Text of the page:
IPOs made of sand

Merchant banks do apparently gamble vast sums on hunches.

Watching the Facebook IPO launch on Friday struck me as a typical example of Emperors New Clothes syndrome. Mainly because I’ve lived through it before.

In March 1999 my agency picked up the global ad account for a new dotcom that was going to revolutionise the world of clothes retailing. It was called boo.com. Started by three twenty something Swedish entrepreneurs operating out of glamorous offices on Carnaby Street (which were soon replaced by bigger and even more glamorous offices on Regent Street), we stood on the sidelines and watched as investors in the company were swept along on a tidal wave of enthusiasm, lavish spending and unbridled and unquenchable ambition.

Throughout the process we kept asking ourselves questions about the company. Why was all this funding, delivered from the some of the world’s wealthiest individuals and large merchant banks, arriving in a seemingly never ending supply, when there seemed so many flaws in the business model. There was no clear positioning for the company, indeed no clearly definition of what the company was going to sell, the technological ambitions for the site far outstripped what was apparently feasible back then, systems seemed flawed and everything appeared very hand to mouth.

Yet, we reasoned, these big merchant banks weren’t stupid. No one would pile all this money into a start up without a clear vision for how they were going to get their money back. Would they? We concluded over and over again, that it must be us – we simply didn’t understand the machinations of high finance.

Well, we quickly found out differently (as has been well documented) and a valuable lesson was learnt. Things can be too good to be true, merchant banks do apparently gamble vast sums on hunches, and our Finance Director, who said from the word go that it was all built on sand and would end in tears, really did know what she was talking about (hats off, Shirley).

And of course, what was true of the dotcom bubble was true for many other areas which the merchant banks were, ahem, investing in - with no one brave enough to shout ‘look, they’ve got no clothes on’.

Which is why I shudder when, despite all that has happened in the last 5 years, with the worlds wealth apparently built upon a mountain of doubt like some giant ponzi scheme, the banks – yes, the banks again – can decide that an 8 year old company with negligible assets is worth 200 times its annual profits, in a sector that saw its predecessor collapse from market leader to junk in a matter of months. And while there a few people shouting ‘Emperors New Clothes’, the banks carry on propping up their investment – because they can’t be seen to be gambling again…..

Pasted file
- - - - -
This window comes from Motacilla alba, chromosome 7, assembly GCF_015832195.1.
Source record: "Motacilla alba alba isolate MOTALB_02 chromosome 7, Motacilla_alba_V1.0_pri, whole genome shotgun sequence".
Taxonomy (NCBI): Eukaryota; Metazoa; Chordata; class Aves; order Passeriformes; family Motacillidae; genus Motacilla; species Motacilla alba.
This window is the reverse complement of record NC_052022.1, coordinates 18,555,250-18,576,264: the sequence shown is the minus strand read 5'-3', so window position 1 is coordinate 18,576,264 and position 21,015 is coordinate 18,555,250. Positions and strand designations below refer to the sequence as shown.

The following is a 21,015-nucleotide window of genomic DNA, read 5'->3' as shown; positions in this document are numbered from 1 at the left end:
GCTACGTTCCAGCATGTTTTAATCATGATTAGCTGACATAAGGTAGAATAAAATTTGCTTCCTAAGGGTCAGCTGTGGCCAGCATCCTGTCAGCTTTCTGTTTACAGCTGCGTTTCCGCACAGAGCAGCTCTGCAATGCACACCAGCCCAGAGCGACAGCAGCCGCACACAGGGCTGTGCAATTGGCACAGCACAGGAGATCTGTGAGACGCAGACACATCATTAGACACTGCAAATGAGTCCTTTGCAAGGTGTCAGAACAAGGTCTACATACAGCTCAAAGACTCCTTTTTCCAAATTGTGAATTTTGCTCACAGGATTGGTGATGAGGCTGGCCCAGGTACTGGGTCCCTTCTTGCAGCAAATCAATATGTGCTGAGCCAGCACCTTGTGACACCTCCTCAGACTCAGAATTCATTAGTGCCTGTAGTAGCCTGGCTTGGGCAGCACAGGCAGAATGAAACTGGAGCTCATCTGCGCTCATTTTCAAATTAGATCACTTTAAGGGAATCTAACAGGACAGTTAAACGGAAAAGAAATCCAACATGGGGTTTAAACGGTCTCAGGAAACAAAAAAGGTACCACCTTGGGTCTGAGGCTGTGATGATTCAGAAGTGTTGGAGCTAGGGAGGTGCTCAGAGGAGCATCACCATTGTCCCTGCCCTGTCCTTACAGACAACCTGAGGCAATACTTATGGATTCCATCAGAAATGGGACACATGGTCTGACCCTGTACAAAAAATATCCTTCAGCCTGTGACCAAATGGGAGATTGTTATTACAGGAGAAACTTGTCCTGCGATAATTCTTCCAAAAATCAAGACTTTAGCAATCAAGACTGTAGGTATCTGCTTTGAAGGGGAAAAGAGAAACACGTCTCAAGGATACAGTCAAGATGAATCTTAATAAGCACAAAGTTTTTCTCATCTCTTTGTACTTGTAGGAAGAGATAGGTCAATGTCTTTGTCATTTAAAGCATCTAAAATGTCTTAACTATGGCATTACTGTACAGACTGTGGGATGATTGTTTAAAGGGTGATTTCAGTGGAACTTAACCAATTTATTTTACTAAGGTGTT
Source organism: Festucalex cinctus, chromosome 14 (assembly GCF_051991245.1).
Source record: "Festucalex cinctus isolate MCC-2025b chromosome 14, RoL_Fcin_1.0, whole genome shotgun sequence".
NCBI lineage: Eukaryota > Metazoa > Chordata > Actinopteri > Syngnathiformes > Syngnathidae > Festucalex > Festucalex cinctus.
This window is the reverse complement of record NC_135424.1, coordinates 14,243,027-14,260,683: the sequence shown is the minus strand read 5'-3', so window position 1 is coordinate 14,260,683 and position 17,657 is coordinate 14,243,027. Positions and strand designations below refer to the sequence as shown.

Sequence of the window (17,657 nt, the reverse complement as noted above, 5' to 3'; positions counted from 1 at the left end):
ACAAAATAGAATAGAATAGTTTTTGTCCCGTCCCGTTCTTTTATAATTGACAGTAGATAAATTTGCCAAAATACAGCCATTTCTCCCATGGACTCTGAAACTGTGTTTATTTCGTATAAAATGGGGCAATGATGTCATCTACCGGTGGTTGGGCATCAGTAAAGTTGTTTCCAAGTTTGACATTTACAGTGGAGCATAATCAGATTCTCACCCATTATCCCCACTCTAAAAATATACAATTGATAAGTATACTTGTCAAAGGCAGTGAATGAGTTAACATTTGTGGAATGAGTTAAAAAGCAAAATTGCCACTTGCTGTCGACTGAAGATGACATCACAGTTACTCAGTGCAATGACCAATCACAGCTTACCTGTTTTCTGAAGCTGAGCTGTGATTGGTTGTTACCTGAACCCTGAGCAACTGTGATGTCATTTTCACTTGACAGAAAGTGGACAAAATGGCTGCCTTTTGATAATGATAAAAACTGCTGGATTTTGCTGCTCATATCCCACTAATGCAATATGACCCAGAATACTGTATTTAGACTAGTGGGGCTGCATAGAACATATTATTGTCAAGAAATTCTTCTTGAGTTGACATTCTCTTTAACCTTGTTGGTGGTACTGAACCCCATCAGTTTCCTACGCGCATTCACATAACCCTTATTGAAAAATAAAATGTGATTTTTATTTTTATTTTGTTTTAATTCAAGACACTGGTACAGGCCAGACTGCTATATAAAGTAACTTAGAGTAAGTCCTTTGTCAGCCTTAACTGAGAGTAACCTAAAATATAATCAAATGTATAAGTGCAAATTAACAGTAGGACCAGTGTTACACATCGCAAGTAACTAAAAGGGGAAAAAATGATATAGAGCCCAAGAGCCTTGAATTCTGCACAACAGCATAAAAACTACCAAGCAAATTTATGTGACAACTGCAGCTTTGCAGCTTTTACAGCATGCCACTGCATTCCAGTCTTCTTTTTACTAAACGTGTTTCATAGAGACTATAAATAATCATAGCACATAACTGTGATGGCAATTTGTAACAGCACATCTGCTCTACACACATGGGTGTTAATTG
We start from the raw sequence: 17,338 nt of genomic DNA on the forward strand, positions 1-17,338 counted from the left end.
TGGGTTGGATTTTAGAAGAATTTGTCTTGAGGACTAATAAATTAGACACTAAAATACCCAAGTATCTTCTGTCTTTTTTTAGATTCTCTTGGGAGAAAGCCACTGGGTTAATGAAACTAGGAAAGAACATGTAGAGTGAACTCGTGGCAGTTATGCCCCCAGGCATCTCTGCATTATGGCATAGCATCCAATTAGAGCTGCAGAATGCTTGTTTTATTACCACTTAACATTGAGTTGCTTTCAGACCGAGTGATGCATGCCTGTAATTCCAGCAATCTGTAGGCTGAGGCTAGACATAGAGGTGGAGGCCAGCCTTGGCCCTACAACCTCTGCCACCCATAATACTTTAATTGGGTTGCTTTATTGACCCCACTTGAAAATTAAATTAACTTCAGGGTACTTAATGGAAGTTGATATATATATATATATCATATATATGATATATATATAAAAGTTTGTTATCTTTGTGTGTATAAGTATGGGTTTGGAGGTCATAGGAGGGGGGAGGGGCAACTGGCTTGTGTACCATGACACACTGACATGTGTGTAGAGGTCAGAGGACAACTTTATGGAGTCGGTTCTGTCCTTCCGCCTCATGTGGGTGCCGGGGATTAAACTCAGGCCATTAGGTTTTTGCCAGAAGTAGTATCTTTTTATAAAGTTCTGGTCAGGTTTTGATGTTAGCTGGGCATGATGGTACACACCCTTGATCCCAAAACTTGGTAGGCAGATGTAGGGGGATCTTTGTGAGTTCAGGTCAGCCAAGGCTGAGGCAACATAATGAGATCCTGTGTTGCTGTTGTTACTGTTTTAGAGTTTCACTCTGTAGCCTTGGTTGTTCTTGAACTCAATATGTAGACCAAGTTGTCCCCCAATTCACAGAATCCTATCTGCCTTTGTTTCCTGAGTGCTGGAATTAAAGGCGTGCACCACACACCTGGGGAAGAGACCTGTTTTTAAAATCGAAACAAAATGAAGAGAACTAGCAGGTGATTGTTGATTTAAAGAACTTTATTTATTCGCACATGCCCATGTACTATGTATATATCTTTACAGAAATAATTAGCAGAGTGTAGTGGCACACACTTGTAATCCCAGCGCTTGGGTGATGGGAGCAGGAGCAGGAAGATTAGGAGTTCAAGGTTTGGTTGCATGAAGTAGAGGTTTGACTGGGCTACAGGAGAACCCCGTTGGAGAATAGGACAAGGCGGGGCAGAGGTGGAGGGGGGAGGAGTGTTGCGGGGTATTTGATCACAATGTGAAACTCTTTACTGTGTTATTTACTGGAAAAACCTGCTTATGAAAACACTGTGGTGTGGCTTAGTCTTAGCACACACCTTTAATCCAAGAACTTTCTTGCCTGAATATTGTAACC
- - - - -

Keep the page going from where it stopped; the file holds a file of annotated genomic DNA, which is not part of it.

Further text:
But until we all start acknowledging that perhaps investments should be based on things like assets, guaranteed income, historical precedent and sensible(rather than high risk) growth, then nothing in the global economy is going to sort itself out.

Meantime, if you run into a banker today who has invested in Facebook, just say one thing to them. Boo.

Photograph: Getty Images

Richard Morris blogs at A View From Ham Common, which was named Best New Blog at the 2011 Lib Dem Conference

Photo: Getty Images/Carl Court
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Nigel Farage: welcoming refugees will lead to "migrant tide" of jihadists

Ukip's leader Nigel Farage claims that housing refugees will allow Isis to smuggle in "jihadists".

Nigel Farage has warned that granting sanctuary to refugees could result in Britain being influenced by Isis. 

In remarks that were immediately condemned online, the Ukip leader said "When ISIS say they will flood the migrant tide with 500,000 of their own jihadists, we'd better listen", before saying that Angela Merkel, the German Chancellor, had done something "very dangerous" in attempting to host refugees, saying that she was "compounding the pull factors" that lead migrants to attempt the treacherous Mediterranean crossing.

Farage, who has four children, said that as a father, he was "horrified" by the photographs of small children drowned on a European beach, but said housing more refugees would simply make the problem worse. 

The Ukip leader, who failed for the fifth successive occassion to be elected as an MP in May, said he welcomed the prospect of a Jeremy Corbyn victory, describing it as a "good result". Corbyn is more sceptical about the European Union than his rivals for the Labour leadership, which Farage believes will provide the nascent Out campaign with a boost. 

 

Stephen Bush is editor of the Staggers, the New Statesman’s political blog.